An Australian who specialises in international affairs has just sent me a 1996 letter to The Times from the great strategy guru Sir Michael Howard, because he knows the writer was a close friend of mine. Michael warned against an ill-considered eastward expansion of Nato, as “the beginning of a familiar pattern of aggression”.

He wrote: “Russia, seeing herself threatened by her traditional enemies, would once again set about establishing her dominance over Ukraine, Belarus and probably the Baltic states … Within a few years, we would be back to a military confrontation.”

Conservatives on both sides of the Atlantic bluster that we must not allow Russian sabre-rattling to deny sovereign peoples their right to join Nato, or the EU. Fair enough. But there is an indispensable corollary. Michael and others warned three decades ago that the Russians were bound to respond nastily, and thus Europe had to be poised to stop them. It was recklessly insouciant to take no steps to prepare ourselves, both morally and militarily, to fight if the Russians responded with force, the language they best understand.

President Zelensky’s predicament will be desperate if Russia takes Odesa
President Zelensky’s predicament will be desperate if Russia takes Odesa

Putin holds a fundamentally weak hand, but plays it well. Compare and contrast the limp attitude of Europeans to defence with that of Russia, now a war economy in which one third of the national budget is pledged to military spending — about 7.5 per cent of GDP, according to the International Institute for Strategic Studies. Huge quantities of munitions are also imported from Iran and North Korea.

Much nonsense about Russia’s imminent collapse has been published over the past two years. Putin can sustain his war. Western sanctions are porous. Any Putin crony who wants a Bentley can source one.


On security as so much else we must ask ourselves, as well as our politicians: when shall we get serious? The immediate challenge is to prevent Ukraine from losing its war this summer, when only a trickle of western arms deliveries is getting through. If the Russians could take Odesa, as is not impossible, President Zelensky’s predicament would be desperate. Europe must send Kyiv yesterday every gun and shell it can purchase — we cannot manufacture the hardware ourselves in real time.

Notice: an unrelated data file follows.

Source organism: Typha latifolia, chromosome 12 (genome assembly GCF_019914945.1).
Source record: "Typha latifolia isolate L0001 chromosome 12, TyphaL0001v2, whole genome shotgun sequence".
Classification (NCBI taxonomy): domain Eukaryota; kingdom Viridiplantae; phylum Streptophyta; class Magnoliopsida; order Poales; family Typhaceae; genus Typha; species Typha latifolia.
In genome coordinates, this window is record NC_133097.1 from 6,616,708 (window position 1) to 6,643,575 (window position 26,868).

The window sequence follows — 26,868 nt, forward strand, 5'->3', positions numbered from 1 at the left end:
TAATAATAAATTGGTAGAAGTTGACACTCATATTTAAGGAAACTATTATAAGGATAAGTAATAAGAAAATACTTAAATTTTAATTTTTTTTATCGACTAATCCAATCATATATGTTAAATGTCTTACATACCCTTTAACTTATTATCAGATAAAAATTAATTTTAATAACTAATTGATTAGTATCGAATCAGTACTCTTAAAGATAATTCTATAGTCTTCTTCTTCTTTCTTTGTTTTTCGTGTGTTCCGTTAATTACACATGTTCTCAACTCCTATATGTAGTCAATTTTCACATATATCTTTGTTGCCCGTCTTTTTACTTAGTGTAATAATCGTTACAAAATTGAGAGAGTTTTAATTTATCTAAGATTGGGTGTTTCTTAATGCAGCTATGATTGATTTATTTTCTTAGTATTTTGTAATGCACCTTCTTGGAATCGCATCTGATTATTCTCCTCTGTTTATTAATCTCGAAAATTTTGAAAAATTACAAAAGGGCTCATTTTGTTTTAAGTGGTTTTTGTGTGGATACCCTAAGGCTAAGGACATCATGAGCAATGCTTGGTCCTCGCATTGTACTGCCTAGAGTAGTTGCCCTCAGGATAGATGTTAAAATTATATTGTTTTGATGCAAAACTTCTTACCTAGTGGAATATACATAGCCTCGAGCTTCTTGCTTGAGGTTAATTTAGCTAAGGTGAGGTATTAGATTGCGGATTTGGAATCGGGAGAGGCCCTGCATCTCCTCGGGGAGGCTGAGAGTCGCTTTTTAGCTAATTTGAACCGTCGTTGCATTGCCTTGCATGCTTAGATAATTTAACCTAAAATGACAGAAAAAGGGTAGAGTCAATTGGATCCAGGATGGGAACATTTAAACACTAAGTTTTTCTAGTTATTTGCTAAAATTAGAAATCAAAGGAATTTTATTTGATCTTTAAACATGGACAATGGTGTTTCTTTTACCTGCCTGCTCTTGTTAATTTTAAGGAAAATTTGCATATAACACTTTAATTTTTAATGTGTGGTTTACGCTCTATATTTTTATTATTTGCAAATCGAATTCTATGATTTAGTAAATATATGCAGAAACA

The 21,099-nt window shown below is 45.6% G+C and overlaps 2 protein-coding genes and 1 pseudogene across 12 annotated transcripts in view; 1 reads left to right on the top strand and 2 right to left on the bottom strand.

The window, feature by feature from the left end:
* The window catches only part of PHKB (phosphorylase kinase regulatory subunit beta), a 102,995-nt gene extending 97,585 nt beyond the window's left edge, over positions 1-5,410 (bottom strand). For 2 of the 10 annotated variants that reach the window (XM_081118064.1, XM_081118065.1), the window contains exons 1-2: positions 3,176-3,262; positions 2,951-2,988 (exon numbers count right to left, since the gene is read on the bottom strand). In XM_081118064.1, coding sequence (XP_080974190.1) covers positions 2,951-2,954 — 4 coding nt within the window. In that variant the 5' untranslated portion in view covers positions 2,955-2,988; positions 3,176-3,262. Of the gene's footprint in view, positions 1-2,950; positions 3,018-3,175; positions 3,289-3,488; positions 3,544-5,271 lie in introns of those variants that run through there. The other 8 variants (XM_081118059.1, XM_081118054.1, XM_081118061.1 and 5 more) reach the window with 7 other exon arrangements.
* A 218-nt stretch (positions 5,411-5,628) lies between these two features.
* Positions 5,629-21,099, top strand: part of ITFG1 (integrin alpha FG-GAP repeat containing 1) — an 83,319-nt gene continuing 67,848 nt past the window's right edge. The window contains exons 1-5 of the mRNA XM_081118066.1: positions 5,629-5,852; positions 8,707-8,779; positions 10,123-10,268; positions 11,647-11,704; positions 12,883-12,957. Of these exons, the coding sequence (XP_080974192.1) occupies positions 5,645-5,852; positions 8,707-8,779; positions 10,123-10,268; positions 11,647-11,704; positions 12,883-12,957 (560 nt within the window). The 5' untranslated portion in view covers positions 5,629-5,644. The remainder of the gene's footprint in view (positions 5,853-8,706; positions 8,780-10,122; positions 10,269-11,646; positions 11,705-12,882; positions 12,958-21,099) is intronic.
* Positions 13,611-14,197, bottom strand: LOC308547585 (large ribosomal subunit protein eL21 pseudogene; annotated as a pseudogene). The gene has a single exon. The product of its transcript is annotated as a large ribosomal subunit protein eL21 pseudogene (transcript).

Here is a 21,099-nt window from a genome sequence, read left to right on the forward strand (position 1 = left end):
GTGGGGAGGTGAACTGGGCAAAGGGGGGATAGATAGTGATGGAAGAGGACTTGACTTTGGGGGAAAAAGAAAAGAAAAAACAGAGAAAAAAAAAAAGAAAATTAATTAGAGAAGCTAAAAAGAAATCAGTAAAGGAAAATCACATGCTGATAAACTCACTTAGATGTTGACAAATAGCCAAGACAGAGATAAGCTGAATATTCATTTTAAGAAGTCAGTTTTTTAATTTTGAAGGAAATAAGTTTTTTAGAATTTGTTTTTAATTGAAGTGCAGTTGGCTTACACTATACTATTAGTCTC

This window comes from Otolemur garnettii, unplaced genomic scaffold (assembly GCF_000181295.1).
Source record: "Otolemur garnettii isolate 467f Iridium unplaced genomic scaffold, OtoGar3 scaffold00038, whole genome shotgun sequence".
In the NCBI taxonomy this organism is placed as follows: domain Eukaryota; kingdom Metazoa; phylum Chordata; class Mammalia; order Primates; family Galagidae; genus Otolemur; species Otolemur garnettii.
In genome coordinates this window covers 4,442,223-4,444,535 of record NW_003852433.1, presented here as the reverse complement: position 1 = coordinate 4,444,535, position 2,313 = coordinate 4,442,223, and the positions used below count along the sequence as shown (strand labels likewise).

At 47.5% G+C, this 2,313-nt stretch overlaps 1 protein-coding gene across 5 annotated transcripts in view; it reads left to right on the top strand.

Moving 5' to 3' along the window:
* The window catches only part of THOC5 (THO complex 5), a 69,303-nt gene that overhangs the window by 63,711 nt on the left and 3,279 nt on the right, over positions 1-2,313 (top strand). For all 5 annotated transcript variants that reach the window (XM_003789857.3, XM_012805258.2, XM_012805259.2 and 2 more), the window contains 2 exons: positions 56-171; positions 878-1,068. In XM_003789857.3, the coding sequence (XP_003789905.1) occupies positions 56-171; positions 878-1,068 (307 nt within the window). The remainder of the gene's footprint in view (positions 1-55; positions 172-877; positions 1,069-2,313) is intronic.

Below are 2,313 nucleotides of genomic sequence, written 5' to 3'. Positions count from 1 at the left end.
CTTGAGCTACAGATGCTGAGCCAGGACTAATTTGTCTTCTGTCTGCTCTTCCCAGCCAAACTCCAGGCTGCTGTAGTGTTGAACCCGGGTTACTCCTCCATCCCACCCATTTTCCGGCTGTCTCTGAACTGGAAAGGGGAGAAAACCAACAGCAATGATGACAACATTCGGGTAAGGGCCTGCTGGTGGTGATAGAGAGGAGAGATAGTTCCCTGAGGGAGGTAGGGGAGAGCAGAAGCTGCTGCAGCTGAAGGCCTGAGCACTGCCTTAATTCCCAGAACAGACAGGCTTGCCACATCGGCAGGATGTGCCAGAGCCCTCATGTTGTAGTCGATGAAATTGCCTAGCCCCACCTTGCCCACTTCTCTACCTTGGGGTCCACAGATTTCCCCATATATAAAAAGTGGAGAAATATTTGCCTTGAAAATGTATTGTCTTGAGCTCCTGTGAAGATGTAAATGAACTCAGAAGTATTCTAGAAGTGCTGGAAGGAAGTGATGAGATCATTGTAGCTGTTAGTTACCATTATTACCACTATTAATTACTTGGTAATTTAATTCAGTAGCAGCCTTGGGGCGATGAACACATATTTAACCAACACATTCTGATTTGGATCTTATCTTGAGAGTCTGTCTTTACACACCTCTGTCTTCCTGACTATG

Beyond this, as ever throughout history, if we wish to avoid having to fight another big war we must create a credible military deterrent in which nuclear weapons are the least relevant, though still necessary, component. Even granted the will, which is problematic, Europe requires a decade of enhanced spending to make itself remotely capable of self-defence, in the absence of the US.

Given the parlous condition of UK design and procurement, in the short term we should buy more proven, invariably cheaper systems from abroad — American and Swedish armour, Israeli drones and missiles. Since 2010 the Tories have refused to make the necessary defence spending commitments. Labour must.

Aggressors start wars because they believe they can win them. “How many divisions has the Pope?”, Stalin once demanded contemptuously, when challenged about his persecution of Catholics. His words were probably apocryphal, but are nonetheless pertinent.

If Putin or China’s President Xi today demands: “How many divisions has Britain?” — or, for that matter, Europe — the truthful answer deserves the scorn it must inspire in both tyrants. They believe the West is decadent and thus vulnerable. The evidence is on their side, unless we change our priorities.